A Boston couple tries to pick up the pieces of their life after suffering a terrible tragedy during a home birth in “Pieces of a Woman,” a powerful awards season drama starring Vanessa Kirby and Shia LaBeouf.
Directed by celebrated Hungarian filmmaker Kornél Mundruczó from a script by his talented playwright-screenwriter wife, Kata Wéber, this emotionally astute drama tackles its heavy subject matter with delicacy and care, offering audiences an intimate look at a couple coping with unimaginable loss. Based on personal experiences that Wéber and Mundruczó turned into a stage play of the same name, this heartbreaking yet cathartic relationship drama delves deep into the turmoil and confusion that such a tragic event can cause, with an emphasis on realism in all aspects of the storytelling, and the results pack an emotional wallop. Featuring a brilliant script whose warts-and-all approach really helps the tragic tale hit home, eye-catching cinematography that uses extreme long takes to bring viewers even closer into the intimate setting, and some phenomenal performances, none more so than the award-worthy lead turn by Vanessa Kirby (“The Crown”), “Pieces of a Woman” is a top-notch drama that deftly traverses its tricky emotional landscape.
The film centers on Martha Weiss and Sean Carson (Vanessa Kirby and Shia LaBeouf), a young couple excited for the imminent arrival of their first child, whom they’ve decided to deliver at home. Having joined a support group of other couples preparing for home births, Sean and Martha are well-versed in the delivery procedure by the time her water breaks. However, as they know, complications can always arise on delivery day, which is exactly what happens when their midwife is unavailable, forcing them to call in their backup, Eve (Molly Parker). In a jaw dropping, nearly thirty-minute single take, the camera follows Martha and Sean around the apartment as this journey plays out, from the water breaking and the midwife dilemma all the way through the birth and its devastating aftermath.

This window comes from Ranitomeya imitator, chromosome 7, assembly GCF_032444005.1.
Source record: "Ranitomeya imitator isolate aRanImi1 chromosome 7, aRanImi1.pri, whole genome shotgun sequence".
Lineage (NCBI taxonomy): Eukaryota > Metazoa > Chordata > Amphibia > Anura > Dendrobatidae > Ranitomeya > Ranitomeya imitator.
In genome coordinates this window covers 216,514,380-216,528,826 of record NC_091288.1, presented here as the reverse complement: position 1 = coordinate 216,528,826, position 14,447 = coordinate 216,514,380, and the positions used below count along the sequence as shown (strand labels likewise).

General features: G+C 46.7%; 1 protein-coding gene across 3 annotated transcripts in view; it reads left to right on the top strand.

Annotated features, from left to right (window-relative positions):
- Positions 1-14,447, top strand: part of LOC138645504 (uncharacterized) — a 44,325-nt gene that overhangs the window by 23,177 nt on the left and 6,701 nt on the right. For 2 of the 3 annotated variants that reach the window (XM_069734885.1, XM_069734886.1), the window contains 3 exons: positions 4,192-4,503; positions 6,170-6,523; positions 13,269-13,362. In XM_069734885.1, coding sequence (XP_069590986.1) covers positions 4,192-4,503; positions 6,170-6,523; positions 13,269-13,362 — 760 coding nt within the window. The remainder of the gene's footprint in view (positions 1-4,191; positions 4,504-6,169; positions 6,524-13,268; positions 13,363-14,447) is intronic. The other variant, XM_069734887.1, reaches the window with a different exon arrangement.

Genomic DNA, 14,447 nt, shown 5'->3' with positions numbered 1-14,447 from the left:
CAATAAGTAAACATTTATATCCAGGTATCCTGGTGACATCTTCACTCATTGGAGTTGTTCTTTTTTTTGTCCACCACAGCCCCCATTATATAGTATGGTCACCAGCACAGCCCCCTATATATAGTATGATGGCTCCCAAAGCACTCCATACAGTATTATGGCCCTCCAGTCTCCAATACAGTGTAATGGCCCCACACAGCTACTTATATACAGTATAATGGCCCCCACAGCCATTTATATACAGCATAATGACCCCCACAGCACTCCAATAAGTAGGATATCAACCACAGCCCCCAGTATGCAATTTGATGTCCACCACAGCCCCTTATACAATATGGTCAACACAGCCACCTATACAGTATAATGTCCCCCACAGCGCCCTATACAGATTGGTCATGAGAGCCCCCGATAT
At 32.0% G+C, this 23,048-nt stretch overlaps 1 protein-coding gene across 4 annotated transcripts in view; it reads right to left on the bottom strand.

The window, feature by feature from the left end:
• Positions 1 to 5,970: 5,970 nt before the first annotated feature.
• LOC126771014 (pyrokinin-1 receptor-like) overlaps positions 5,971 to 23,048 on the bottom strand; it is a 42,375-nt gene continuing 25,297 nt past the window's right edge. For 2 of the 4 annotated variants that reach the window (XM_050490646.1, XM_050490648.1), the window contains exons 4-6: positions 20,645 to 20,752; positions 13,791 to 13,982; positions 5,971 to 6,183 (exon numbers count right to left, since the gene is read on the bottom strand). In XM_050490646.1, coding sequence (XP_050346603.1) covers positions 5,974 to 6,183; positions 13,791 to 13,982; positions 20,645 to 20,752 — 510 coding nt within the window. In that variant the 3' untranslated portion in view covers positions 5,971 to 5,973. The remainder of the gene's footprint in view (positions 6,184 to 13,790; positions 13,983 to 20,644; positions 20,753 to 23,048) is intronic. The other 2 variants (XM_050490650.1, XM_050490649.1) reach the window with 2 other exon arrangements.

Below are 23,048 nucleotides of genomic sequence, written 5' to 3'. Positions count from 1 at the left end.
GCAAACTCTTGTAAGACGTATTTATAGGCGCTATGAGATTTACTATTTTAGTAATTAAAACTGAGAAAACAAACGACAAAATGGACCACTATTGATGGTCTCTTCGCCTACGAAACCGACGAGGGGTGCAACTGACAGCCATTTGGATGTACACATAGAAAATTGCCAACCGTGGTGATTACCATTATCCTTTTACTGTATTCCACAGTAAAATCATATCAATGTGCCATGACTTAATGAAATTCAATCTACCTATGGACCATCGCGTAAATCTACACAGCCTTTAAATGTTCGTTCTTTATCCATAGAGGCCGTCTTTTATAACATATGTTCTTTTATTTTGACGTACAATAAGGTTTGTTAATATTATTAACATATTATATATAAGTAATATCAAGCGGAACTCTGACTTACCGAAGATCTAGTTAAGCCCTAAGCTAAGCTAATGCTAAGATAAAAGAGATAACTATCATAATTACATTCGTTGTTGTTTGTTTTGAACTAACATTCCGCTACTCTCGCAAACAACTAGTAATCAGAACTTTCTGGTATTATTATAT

How do you move forward after suffering such an unimaginable loss? That is the question the film explores as Martha tries to continue with her life while grieving her loss. It soon becomes clear that everybody deals with grief in their own way, whether it’s Martha’s mom (Ellen Burstyn) forcing her to pursue a legal case against Eve, Sean slipping on his sobriety, or Martha herself, who just kind of floats forward through life as her emotions swell inside of her. What results is an unforgettable portrait of a woman finding the inner strength to confront her grief and unburden her soul.
In addition to a personal experience that inspired the project, director Kornél Mundruczó and screenwriter Kata Wéber conducted extensive research on the subject and consulted multiple women who suffered similar losses, and that dedication to realism and getting the details right is deeply felt throughout the proceedings. Beyond Mundruczó’s sensational filmmaking talents, which are on display in virtually every scene and always enhance the dramatic intent of the storyline, the quality of Wéber’s script is evident from start to finish, and its depth is manifested in nuanced characters and the deceptively simple setup whose emotional complexity gradually reveals itself. Also helping this hard-hitting tale achieve its dramatic peaks is the knockout camerawork by cinematographer Benjamin Loeb and the affecting score by Howard Shore.
Viewers may be familiar with Vanessa Kirby from “Mission: Impossible – Fallout” or as Prince Margaret on “The Crown,” but after seeing her shattering portrayal of the traumatized yet resilient Martha Weiss in this beautiful film, it’s hard to imagine a more definitive performance than this one. Playing her partner Sean, a construction worker and recovering addict who copes with the tragedy in his own self-destructive ways, Shia LaBeouf gives a complex and highly naturalistic performance that proves similarly powerful. Also putting in excellent supporting work is screen legend Ellen Burstyn as Martha’s controlling but caring mother Elizabeth, and Molly Parker as the vilified midwife Eve.
Don’t be intimidated by the somber subject matter: “Pieces of a Woman” is a masterful drama and a rewarding emotional journey.
By Lucas Mirabella
Running Time: 126 minutes
Rated R for language, sexual content, graphic nudity and brief drug use.
Available on Netflix January 7th